For this reason, he pays attention to “chemotaxis,” a biological function of microbes. Chemotaxis refer to the purposeful behavioral responses of environmental bacteria. They can gather toward “what they like (attractants),” while avoiding from “what they don’t like (repellents).” Research into chemotaxis has a very long history, dating back to the early 18th century. Antony van Leeuwenhoek, a Dutch scientist who invented the microscope, found that microbes exhibited chemotaxis. However, it was not until the 21st century that this finding began to be experimentally demonstrated, according to Prof. Kato. He explains the reasons why it took so many years, saying, “One reason was speed. Microbes swim at a speed of 0.1 mm per second. Given such low motility, scientists wondered what chemotaxis would be good for. However, later it was experimentally demonstrated that the absence of chemotaxis caused a delay in biological interactions. Furthermore, he offers supplementary reasons, citing indirect evidence including the following: environmental bacteria require more than 50 genes to exhibit chemotaxis; so far, microbes have been under natural selection pressure for more than three billion years; and a majority of environmental bacteria existing today exhibit chemotaxis. Consequently, the necessity and importance of chemotaxis is now obvious.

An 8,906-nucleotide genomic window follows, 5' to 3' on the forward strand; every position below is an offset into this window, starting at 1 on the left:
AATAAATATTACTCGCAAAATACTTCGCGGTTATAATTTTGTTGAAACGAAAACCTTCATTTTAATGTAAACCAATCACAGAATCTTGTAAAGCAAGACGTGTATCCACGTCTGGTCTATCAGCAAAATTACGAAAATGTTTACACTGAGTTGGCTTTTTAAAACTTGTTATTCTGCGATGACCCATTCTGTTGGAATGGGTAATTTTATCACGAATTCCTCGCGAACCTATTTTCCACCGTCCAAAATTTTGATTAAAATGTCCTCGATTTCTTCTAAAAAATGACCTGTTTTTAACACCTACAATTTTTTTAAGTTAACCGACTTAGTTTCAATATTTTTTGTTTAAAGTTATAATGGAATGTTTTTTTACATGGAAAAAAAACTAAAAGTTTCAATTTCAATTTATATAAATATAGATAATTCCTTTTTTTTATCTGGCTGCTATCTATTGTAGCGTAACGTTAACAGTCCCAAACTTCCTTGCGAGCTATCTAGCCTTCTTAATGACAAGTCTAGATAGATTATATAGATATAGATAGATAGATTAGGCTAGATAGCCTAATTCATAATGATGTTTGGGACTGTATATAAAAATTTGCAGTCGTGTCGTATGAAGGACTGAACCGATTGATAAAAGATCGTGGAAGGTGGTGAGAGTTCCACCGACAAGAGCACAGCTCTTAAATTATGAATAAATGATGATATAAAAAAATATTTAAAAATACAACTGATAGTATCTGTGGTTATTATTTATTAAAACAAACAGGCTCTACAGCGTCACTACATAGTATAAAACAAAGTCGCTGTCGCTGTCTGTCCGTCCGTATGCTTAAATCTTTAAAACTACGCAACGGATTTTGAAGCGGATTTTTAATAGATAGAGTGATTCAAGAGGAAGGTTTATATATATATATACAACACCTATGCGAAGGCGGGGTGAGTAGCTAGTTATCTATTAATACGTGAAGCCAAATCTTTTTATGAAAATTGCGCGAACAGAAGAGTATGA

Meanwhile, chemotaxis is expected to be beneficial not only for agriculture but also for environmental cleanup. Prof. Kato says, “When you introduce a microbe capable of degrading environmental pollutants, if the microbe could discover and degrade the pollutants by itself, wouldn’t it be wonderful? Imagine if once you sprayed such a microbe on farmland, the microbe could detect and degrade the environmental pollutants on its own. It might sound a bit like a manga [cartoon] storyline. I’m rather fond of the manga genre, and if we could create a microbe of this kind, it would be surprising for everyone, which motivates us to pursue this research.”

Fig. 1: Conceptual rendering of a super pollutant degrader with a radar function If a microbe could detect environmental pollutants by itself… Fig. 1: Conceptual rendering of a super pollutant degrader with a radar function
If a microbe could detect environmental pollutants by itself…

Discovering many facts by studying the relationship between plant infection with
Ralstonia solanacearum and chemotaxis